In particular, this makes the neighbor-relationship of a tree transitive – if is a neighbor of and is a neighbor of , then is a neighbor of – which is not true for the classical nearest-neighbor approach.
You might recall the concept of VC-dimension from chapter II, which applies for binary classification tasks. To recap: for a given hypothesis class , the VC-dimension is the largest such that there exists a set of domain points which is shattered by . What does it mean for a set to be shattered by ? It means that contains a predictor for any possible labeling combination of the points in . If has elements, these are many combinations. (For example, if , then has to contain a predictor with , a predictor with and also predictors and .) The VC dimension is a measure for the complexity of a class because if all labeling combinations are possible, then learning about the labels of some of the points doesn't tell us the labels of the others. There are both upper- and lower bounds on the sample complexity for classes with finite VC dimension (provided we allow arbitrary probability distributions generating our label points).
This is relevant for decision trees because their VC dimension is trivial to compute...
... it simply equals the number of leaves. This follows from the fact that a tree divides the domain space into subsets where is the number of leaves, as we've just argued. It's equally easy to see that larger subsets cannot be shattered because the tree will assign all points within the same subset the same label.
It follows that the class of arbitrary trees has infinite VC-dimension, whereas the class of trees with depth at most has VC-dimension (the number of leaves doubles with every level we're allowed to go downward).
How do we obtain trees?
Since mathematicians are lazy, we don't like to go out and grow trees ourselves. Instead, we'd like to derive an algorithm that does the hard work for us.
One possibility is a simple greedy algorithm. The term greedy is commonly used in computer science and refers to algorithms that make locally optimal choices. For example, consider the knapsack problem where one is given a number of possible objects that have a weight and a value, and the goal is to pack a subset of them that stays below a particular total weight and has maximum value. A greedy algorithm would start by computing the scores for each item, and start packing the optimal ones.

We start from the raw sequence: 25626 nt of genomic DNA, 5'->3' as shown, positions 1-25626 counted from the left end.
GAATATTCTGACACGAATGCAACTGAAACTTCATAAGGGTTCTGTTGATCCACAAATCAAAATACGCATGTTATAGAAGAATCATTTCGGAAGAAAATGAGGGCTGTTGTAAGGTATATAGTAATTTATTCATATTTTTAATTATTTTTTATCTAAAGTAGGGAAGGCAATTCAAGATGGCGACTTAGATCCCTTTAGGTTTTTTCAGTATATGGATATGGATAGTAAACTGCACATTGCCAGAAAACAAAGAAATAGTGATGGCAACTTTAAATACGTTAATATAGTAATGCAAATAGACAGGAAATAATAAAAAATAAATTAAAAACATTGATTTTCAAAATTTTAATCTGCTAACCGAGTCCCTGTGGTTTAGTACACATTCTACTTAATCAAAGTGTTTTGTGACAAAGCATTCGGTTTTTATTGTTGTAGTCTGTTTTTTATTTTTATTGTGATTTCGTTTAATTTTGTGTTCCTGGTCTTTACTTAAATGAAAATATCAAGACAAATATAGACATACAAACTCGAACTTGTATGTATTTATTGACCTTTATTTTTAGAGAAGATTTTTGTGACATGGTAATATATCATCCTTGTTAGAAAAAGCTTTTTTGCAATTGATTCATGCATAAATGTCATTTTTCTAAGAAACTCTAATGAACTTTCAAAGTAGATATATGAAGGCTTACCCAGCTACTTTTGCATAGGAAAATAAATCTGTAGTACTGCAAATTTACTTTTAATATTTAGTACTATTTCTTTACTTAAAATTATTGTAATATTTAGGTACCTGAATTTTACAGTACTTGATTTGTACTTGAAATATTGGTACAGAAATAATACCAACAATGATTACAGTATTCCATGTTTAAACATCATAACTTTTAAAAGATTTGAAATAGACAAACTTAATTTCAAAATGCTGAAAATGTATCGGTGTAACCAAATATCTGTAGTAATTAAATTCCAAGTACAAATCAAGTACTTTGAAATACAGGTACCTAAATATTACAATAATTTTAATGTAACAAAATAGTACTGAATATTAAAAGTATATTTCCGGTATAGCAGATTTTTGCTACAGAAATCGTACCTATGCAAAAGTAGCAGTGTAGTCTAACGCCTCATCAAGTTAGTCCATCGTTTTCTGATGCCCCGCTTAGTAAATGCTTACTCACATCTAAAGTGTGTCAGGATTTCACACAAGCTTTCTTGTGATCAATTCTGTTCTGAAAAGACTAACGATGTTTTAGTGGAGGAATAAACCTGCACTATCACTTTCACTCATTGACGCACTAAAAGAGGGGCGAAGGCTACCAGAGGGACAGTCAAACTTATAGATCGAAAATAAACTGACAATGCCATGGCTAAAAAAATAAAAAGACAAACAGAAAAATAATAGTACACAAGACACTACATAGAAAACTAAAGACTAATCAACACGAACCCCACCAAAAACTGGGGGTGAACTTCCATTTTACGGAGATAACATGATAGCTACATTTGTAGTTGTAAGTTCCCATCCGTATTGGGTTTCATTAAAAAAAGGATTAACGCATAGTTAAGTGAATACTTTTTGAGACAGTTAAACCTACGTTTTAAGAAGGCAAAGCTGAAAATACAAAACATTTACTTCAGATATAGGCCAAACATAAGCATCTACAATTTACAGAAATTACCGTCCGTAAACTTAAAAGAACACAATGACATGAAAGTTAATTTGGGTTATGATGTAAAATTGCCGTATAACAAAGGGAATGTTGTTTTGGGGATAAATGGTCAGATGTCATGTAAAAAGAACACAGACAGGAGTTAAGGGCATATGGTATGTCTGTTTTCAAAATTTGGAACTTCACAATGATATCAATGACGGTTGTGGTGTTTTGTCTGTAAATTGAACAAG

The general dynamic with greedy algorithms is that there exist cases where they perform poorly, but they tend to perform well in practice. For the knapsack problem, consider the following instance:
A greedy algorithm would start by packing item 3 because it has the best score, at which point the remaining capacity isn't large enough for another item, and the game is over. Meanwhile, packing items 1 & 2 would have been the optimal solution to this problem.
Now we can do something similar for trees. We begin with one of these two trees,
namely, we choose the one that performs better on the training sequence (i.e., if more than half of our training points have label 0, we go with the first tree). After this first step, all remaining steps are the same – we improve the tree by replacing a leaf with a [condition from which two edges go out into two leaves with labels 0 and 1, respectively]. This corresponds to choosing an area of the domain space and dividing it in two.
So let's say we've started with the first tree. We only have one leaf, so the first step will replace that leaf with :
Now just imagine the same thing starting from an arbitrarily large tree: we take one of its many leaves and substitute the object in the blue circle for it (either exactly the same object or the same except with labels swapped). Somewhere in the domain space, some area that was previously all 0 or all 1 now gets divided into two areas, one with 1 and one with 0.